Downing Street warns peers not to block Brexit

Lords“Downing Street has warned peers they face a drastic curtailing of their powers if they try to block the triggering of Brexit. Number Ten delivered the ultimatum amid mounting fears inside Government that the Supreme Court will rule that Parliament must have a vote on Article 50. Insiders believe it is now ‘highly unlikely’ that the Government’s appeal will be successful. This will present the unelected House of Lords with an opportunity to block Brexit for up to a year – causing chaos to the Downing Street timetable.” – Daily Mail

  • Prime Minister dumps plan to strip powers from Lords to clear decks for Article 50 battle – Daily Mail
  • Opposition in the upper house remains a big hurdle – FT
  • Europhile peer behind Article 50 sparks fury for calling Britons ‘so bloody stupid’ – Daily Mail

EU Funding:

  • Schäuble sets out tough line on Brexit – FT
  • Poland demands UK keep paying until 2020, Baltic states more conciliatory – Daily Express
  • Britain’s contribution to EU aid budget soars by £200 million in one year – Daily Mail
  • Brussels spends British aid money on luxuries – The Sun
  • Britain may have to fund the EU for a decade after leaving – The Times (£)
  • Remaining in the single market invites an £850 million fine – Daily Express

More Brexit:

  • ‘Metric martyrs’ go extra mile to distance Britain from Brussels – FT
  • UKIP accused of misspending €500,000 of European Parliament expenses on domestic elections – Daily Mail
  • Nurses leaving NHS ‘because of Brexit’ – The Times (£)
  • Norway expert casts doubt on Sturgeon’s single market plan – Daily Telegraph
  • Northern Irish MLA’s failed Brexit challenge referred to the Supreme Court – Belfast Telegraph


  • Call for science to escape Brexit migration rules – FT
  • Deloitte warns it will move business out of Britain if May cracks down on immigration – Daily Telegraph


  • House of Lords reform is essential and should not be abandoned – The Times (£)

O’Donnell criticises Fox’s international trade department

“Gus O’Donnell, the eminent former cabinet secretary who served under three prime ministers, has criticised Theresa May’s decision to set up a separate Department for International Trade after the Brexit vote… On entering Downing Street last July, Mrs May created two new departments to manage Brexit: the Department for Exiting the EU under David Davis and the Department for International Trade under Liam Fox. Lord O’Donnell expressed doubts over this move. “I’m slightly puzzled by the way [the two ministries have] been set up,” he said in an interview with the Politics Home website. “It’s not quite how I would have advised.”” – FT

  • Fox leadership backer gets role overseeing his department – The Times (£)

Michael Gove: Patriotism must no longer be a dirty word

GOVE union flag T-shirt“There is nothing inherently wicked about a belief in and support for nation states. Quite the opposite. Writing about patriotism in his magnificent essay, The Lion and the Unicorn, George Orwell argued that, “as a positive force there is nothing to set beside it”. And he’s still right. The nation state is the best means yet designed of holding political power accountable through democracy, of compelling the rich to help the poor in the name of solidarity and of protecting human rights by instilling respect for institutions, such as the common law, which preserve liberty.” – The Times (£)

  • How may can break free from Brexit muddle – Philip Collins, The Times (£)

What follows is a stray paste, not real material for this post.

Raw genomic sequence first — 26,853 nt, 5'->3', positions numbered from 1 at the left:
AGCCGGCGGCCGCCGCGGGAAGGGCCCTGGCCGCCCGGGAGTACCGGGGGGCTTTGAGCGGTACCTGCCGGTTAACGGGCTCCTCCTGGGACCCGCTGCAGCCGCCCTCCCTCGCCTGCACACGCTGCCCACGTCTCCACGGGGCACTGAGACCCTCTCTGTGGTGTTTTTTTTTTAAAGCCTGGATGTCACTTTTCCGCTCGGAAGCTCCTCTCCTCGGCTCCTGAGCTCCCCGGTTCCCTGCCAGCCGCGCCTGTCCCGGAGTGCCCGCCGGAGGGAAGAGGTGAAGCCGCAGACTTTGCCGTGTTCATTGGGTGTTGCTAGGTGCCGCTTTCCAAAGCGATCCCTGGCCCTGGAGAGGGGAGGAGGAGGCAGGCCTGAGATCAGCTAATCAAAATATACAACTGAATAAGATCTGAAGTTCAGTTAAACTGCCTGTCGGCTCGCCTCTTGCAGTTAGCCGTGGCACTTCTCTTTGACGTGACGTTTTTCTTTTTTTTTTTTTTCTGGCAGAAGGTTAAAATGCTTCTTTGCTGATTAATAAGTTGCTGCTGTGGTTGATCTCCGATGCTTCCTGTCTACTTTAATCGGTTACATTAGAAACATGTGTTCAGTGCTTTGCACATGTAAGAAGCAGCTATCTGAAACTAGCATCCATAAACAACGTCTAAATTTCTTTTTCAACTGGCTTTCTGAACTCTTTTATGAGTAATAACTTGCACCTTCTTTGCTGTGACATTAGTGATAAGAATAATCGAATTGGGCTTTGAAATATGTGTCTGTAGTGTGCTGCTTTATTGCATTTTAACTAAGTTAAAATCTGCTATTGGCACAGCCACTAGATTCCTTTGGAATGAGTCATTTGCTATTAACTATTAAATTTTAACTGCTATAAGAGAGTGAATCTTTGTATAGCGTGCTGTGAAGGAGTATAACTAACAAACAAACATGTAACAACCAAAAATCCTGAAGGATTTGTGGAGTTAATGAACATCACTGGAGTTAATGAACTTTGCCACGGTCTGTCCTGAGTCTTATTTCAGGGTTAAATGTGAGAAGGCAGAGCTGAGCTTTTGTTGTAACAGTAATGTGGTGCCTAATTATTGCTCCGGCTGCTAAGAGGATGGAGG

• May’s ‘killer queen’ strategy is working brilliantly – Fraser Nelson, Daily Telegraph
  • MPs can see off hard Brexit, the ball is in their court – Martin Kettle, The Guardian
  • Cameron undermined his cause by being too passionately pro-Remain – Philip Webster, Times Red Box

>Yesterday: Interview: Tim Shipman on his astonishing account of the battle for Brexit

Former health secretaries, including Clarke and Lansley, attack Government’s mental health record

“Every health secretary from the past 20 years has condemned the “enduring injustice” faced by patients with mental illnesses and accused the government of failing to honour pledges to help them. In an unprecedented intervention, the nine previous holders of the post say they are “alarmed and dismayed” that little has changed since the promise last year that the NHS would treat mental health on a par with physical problems. The last two chief executives of the health service join them in warning that “warm words” were yet to be backed by action to alleviate the suffering of families nationwide.” – The Times (£)

>Today: J Meirion Thomas in Comment: The scandal of how the NHS falls prey to health tourism

Ministers 1) May orders Hammond to find more ways to help ‘just managing’ voters

HAMMOND Philip white background“Downing Street has intervened in recent days to insist that Philip Hammond, the chancellor, do more to help “just managing” voters in next week’s autumn statement. No 10 is understood to have demanded a series of initiatives to help those in work earning £18,000 to £24,000, a group that struggles to make ends meet but does not qualify for much government assistance. The demographic has been identified as key to Theresa May’s premiership, but officials have yet to come up with many concrete proposals.” – The Times (£)

  • MPs tell Hammond to axe ‘hated’ Air Passenger Duty – The Sun
  • Financial regulator says new rules must take Brexit into account – FT
  • Who are the ‘JAMs’? Everything you need to know about politicians’ new word – The Sun


  • A quick splurge won’t solve Britain’s malaise – Ed Conway, The Times (£)
  • Wisdom is knowing you can’t predict the future, just ask the OBR – Jeremy Warner, Daily Telegraph
  • Our plan to rebalance the economy for a post-Brexit Britain – Alison McGovern, Times Red Box